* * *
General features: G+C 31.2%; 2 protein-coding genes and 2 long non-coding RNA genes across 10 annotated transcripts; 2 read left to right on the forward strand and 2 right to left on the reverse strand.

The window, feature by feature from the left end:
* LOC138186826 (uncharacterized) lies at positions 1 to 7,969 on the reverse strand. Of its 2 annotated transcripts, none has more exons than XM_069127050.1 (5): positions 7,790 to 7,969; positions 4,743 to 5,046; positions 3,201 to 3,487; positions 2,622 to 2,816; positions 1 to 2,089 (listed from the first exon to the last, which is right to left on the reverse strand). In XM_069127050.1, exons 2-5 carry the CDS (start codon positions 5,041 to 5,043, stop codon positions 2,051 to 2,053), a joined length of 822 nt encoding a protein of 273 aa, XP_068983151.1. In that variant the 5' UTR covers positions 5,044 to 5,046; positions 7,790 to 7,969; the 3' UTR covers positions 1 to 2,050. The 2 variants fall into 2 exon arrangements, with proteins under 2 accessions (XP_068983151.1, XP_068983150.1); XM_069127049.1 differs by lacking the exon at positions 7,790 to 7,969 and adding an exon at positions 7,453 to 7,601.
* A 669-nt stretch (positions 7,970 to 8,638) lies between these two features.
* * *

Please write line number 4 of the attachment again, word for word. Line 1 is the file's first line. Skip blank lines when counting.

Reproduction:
* A 669-nt stretch (positions 7,970 to 8,638) lies between these two features.